April 09, 2020 10:15 am Michael Devitt – By now, we've seen plenty of stories about medical students being allowed to graduate early to enter the fight against the COVID-19 pandemic. These learners represent the next generation of physicians, and the pandemic is likely to provide them with real-world training they'll be able to use throughout their professional careers.
But as the familiar adage goes, there's no substitute for experience. Students, early medical school graduates and even residents don't yet possess the knowledge that comes from years of working in the clinical setting. There's a certain level of risk involved -- but then again, treating patients in the middle of a pandemic is an inherently risky job for anyone.
Under these circumstances, ensuring the physical and emotional well-being of medical learners working on the front lines of care is paramount. That's why the AAFP has created a policy designed to protect medical learners during public health crises such as the current pandemic.
"The AAFP supports prioritizing the safety and wellness of learners," said Clif Knight, M.D., the Academy's senior vice president for education. "It is important for the learner to feel safe and not be asked to function without appropriate support and supervision. Optimizing patient outcomes in the short term is important, as is the sustainability of learner wellness through an extended, successful career in medicine."
The policy consists of 10 principles covering various topics that must be consistently applied to ensure optimal safety and wellness for medical learners. Among them are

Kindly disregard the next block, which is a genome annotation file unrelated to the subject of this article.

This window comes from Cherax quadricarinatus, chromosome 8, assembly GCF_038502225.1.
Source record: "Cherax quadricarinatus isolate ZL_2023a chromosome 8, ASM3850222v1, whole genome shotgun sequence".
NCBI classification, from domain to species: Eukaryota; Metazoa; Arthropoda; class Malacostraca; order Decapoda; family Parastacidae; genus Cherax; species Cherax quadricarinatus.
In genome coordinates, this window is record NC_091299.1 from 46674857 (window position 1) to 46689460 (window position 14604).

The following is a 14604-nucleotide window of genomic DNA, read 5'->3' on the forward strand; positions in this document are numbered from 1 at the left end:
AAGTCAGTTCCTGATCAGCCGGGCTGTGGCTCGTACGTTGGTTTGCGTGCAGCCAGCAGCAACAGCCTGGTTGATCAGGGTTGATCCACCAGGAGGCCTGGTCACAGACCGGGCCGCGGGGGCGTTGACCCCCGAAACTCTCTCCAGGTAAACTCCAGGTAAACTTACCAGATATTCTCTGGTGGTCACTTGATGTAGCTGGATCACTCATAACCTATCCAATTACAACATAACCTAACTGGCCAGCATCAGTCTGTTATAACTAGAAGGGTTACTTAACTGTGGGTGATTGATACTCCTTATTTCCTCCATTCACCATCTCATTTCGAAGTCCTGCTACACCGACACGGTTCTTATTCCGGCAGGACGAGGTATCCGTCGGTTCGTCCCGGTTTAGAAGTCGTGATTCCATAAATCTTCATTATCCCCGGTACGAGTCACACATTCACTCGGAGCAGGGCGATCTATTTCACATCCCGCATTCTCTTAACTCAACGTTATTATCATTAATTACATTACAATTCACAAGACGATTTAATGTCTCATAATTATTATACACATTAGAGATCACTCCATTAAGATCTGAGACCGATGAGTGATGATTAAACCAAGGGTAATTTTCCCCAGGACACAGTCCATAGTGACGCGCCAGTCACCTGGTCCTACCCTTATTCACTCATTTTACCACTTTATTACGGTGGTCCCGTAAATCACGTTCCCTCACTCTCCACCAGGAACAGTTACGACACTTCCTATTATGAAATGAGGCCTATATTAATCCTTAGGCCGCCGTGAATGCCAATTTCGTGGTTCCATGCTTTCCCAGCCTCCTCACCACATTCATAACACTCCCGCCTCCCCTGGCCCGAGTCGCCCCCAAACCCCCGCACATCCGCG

"This policy is important because there is so much fear and uncertainty in medical education right now," said Margaret Miller, student member of the AAFP Board of Directors. "Every level of training has been affected by what is happening in hospitals around the country. As a fourth-year medical student who will become a resident in early June, I feel more confident about joining the front-line fight knowing the AAFP is promoting adequate safety measures for me and my patients."
"I believe that this policy is important in that its aim is to protect the improved yet still imperfect aspects of graduate medical education as it relates to medical learner wellness and safety," agreed Kelly Thibert, D.O., M.P.H., the Academy's resident Board member.
Knight has considerable experience with medical learners from his tenure as a family medicine residency director at the Community Health Network in Indianapolis from 2001 to 2007. He's also no stranger to public health crises, having served as the chief medical officer of Community Health Network during the 2009 influenza A (H1N1) pandemic.
"Our learners were involved in some of our temporary sites of care under the direct supervision of their preceptors," Knight recalled. "My sense is that it was an excellent learning experience for them."
Regarding the current pandemic, he listed some reasons learners should be involved in treating coronavirus patients, starting with the matchless learning opportunities it offers them.
"Depending on their level of training and expertise, they can significantly assist as members of the care team," Knight said, adding that trainees also "may be able to provide services that allow other health care professionals the capacity to provide care at a higher level."